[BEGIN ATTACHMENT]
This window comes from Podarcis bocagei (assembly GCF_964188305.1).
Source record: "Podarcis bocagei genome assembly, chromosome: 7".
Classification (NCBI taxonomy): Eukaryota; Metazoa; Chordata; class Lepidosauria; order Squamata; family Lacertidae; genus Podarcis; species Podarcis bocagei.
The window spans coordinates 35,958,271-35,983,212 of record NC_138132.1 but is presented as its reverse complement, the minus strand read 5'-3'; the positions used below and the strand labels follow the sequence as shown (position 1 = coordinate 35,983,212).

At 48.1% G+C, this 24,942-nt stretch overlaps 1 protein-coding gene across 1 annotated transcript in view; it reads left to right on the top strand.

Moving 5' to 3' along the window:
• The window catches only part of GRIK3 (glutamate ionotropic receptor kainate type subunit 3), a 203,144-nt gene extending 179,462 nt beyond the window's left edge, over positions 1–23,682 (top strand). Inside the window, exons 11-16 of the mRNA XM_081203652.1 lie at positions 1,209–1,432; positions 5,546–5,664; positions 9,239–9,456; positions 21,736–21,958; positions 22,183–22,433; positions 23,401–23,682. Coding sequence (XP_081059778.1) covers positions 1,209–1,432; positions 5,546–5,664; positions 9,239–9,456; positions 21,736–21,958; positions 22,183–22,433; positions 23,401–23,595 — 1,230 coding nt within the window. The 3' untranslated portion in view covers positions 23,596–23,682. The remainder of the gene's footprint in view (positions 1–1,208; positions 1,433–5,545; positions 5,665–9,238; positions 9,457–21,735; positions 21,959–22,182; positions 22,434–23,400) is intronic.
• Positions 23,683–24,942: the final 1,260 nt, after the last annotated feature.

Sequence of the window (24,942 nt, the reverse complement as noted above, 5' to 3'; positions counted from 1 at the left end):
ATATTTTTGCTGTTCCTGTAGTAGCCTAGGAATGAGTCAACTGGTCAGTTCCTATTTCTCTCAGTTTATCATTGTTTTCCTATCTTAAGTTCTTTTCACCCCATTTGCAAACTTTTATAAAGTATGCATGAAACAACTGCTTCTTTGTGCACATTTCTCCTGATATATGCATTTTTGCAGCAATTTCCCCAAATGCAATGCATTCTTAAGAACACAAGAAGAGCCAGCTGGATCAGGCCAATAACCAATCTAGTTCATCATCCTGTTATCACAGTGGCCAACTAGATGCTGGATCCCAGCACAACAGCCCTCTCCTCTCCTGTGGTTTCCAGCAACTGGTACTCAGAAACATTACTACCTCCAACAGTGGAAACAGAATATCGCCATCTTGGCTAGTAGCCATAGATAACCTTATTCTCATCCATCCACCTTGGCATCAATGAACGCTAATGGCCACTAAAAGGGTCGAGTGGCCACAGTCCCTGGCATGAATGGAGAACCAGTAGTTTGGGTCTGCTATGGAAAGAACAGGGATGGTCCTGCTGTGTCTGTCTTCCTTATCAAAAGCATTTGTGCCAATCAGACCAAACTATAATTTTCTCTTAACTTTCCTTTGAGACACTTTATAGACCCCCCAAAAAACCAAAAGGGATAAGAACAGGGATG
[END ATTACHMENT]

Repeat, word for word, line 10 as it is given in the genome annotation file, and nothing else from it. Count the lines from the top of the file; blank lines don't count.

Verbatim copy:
ATATTTTTGCTGTTCCTGTAGTAGCCTAGGAATGAGTCAACTGGTCAGTTCCTATTTCTCTCAGTTTATCATTGTTTTCCTATCTTAAGTTCTTTTCACCCCATTTGCAAACTTTTATAAAGTATGCATGAAACAACTGCTTCTTTGTGCACATTTCTCCTGATATATGCATTTTTGCAGCAATTTCCCCAAATGCAATGCATTCTTAAGAACACAAGAAGAGCCAGCTGGATCAGGCCAATAACCAATCTAGTTCATCATCCTGTTATCACAGTGGCCAACTAGATGCTGGATCCCAGCACAACAGCCCTCTCCTCTCCTGTGGTTTCCAGCAACTGGTACTCAGAAACATTACTACCTCCAACAGTGGAAACAGAATATCGCCATCTTGGCTAGTAGCCATAGATAACCTTATTCTCATCCATCCACCTTGGCATCAATGAACGCTAATGGCCACTAAAAGGGTCGAGTGGCCACAGTCCCTGGCATGAATGGAGAACCAGTAGTTTGGGTCTGCTATGGAAAGAACAGGGATGGTCCTGCTGTGTCTGTCTTCCTTATCAAAAGCATTTGTGCCAATCAGACCAAACTATAATTTTCTCTTAACTTTCCTTTGAGACACTTTATAGACCCCCCAAAAAACCAAAAGGGATAAGAACAGGGATG